Are student outcomes listed?
Are some of these inquiry outcomes?
Look for student investigations or activities.
Where are they located? Note that in some materials, student investigations are integrated within the reading material. In others, they are located in a separate section — sometimes at the back of a chapter or book or in a separate laboratory manual.
Do they come after teacher explanations or lectures, or after students have read in their books? Or are they used to engage students in exploring new ideas before explanations are suggested?
Read several relevant paragraphs of student text material.
What is your judgment about the presentation of scientific inquiry?
Are the concepts in the students’ text consistent with the fundamental concepts and abilities in the Standards?
Does the text include more, fewer, or different concepts?
Do the photographs and illustrations provide further understanding of science as inquiry?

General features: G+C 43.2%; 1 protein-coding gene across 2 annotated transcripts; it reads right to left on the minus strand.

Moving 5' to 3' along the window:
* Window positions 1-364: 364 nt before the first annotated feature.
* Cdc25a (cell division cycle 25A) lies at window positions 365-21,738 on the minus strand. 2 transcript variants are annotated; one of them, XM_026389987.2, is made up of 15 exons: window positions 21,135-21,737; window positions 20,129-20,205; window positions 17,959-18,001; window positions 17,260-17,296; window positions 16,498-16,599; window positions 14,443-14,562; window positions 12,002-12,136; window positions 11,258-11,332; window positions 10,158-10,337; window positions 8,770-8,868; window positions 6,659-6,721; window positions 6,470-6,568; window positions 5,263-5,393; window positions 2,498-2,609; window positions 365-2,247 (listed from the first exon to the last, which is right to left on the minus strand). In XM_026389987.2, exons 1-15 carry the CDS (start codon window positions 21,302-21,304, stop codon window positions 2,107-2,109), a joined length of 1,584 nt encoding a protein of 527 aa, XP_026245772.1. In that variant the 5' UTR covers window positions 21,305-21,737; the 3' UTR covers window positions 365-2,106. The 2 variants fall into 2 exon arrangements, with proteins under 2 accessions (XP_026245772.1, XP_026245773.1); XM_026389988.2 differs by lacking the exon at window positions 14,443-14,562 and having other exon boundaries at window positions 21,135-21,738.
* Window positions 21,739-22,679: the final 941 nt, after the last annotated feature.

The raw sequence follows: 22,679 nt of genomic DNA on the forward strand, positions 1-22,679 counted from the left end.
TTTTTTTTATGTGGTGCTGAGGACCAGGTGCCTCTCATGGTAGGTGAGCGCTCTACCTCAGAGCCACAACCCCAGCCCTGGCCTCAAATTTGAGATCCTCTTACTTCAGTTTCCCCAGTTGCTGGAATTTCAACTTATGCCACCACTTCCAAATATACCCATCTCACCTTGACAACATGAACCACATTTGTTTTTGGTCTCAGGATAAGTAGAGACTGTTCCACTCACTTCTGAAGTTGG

Look for evidence in discussions in the text and in the student investigations of whether and how the fundamental abilities and understanding are addressed. (See Chapter 2 and Appendix A in this book, refer to a print copy of the National Science Education Standards, or access the Standards through the World Wide Web at www.nap.edu/readingroom/books/nses.) Examine several lessons in the student and teacher materials. To what degree do the lessons provide students the opportunity to develop the abilities and understandings of scientific inquiry?
Read through the text narrative, looking for student investigations and examining any suggestions for activities outside of class time. Consider:
Are opportunities provided for students to develop abilities of scientific inquiry such as posing their own questions, designing their own investigations, using appropriate tools and techniques to gather data, using evidence to communicate defensible explanations of cause and effect relationships, or using scientific criteria to analyze alternative explanations to determine a preferred explanation?